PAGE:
The Shrouded Isle is a simulation management game published by KitFox Games (Twitter). It is available to purchase on Steam, priced at £7 / $10. Kitfox games provided me with a review key.
My morbid mission seems simple. Keep my village in shape (aka cowering) for three years (twelve game turns) so that we can appease the demon Chernobog and be ushered into the apocalypse whilst in his favour. The end is nigh, and as cult leader I must decide which villager to sacrifice each year. Sometimes that’s an easy choice. This young Cadwell was an artist, polluting minds with her creativity and we simply cannot have that. Sometimes I have only a few minor transgressors to choose from, yes, he asks too many questions and ugh, she seems to be sympathetic to others whilst this one likes reading books… but is that really punishable by death? Well.. someone has to go and I’m certainly not going to kill the Sadist, he’s working miracles!
You have to work out a delicate balance. You must keep each house happy or they will revolt, you must keep your five important stats balanced and of course most importantly, you must ensure you follow the dark whispers that Chernobog utters. Ignorance, fervor, discipline, penitence and obedience, you can’t be a good cult without all those in abundance. This is a dark, brooding and depressing Lovecraftian management simulation. The art is a simple monochrome aesthetic in three hues, each more ugly than the next. Delightfully ugly though, which really describes the game throughout. The music is jarringly appropriate and the overall atmosphere is one of evil and malevolence. That’s pretty impressive considering this is a 2D text management game with three colours and almost no animations. My 4 month old son is not very well at the moment and his grizzling cries as we sat together playing this game (another game for my “one handed mouse gameplay list”) added beautifully to the ambience.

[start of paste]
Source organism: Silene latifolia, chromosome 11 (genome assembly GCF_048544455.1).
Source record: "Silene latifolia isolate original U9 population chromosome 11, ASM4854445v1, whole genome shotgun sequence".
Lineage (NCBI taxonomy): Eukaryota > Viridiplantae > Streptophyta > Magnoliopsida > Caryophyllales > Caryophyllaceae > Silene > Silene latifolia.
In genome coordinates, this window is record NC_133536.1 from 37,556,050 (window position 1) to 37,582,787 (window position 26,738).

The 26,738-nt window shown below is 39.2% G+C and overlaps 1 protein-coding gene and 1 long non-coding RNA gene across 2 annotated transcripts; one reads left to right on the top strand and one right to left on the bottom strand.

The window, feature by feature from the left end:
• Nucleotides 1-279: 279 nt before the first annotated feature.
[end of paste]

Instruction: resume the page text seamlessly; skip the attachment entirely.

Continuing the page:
Each turn has you choose 5 advisors from each house. From these five, someone will die. They will also be the ones who take actions for this turn so you must choose a careful balance to ensure that you have advisors who can meet your current status needs and to be sure to have a worthy sacrifice afterwards. Each house member has a perk and a vice – randomly generated. These start out hidden, then you get an idea for the category they’re in and finally unlock the specific trait. If your reputation with that house is high enough, you’ll get the option to discover a trait from someone, otherwise they can be randomly discovered whilst taking actions. After choosing your five, you begin the turn. You now have three months and must choose between one and three advisors to take their house action each turn. The aim is to balance everything perfectly – your stats and your reputation, through the months and years, whilst discovering who has the most murderable traits. What fun!
It does have one major flaw; a single game should last about an hour. You can complete the game and not “win” (get the good ending) and then start again, but once you’ve won once or twice and discovered most of the vices and experienced the events, this is going to have little replayability. With RNG involved, it’s possible to die a lot in the first year – or get a combination that makes the game seem easy. Getting “lucky” in this game could actually drastically decrease your playtime. I enjoyed the challenge at the start, but having played it for a few hours can get through one game quite quickly now.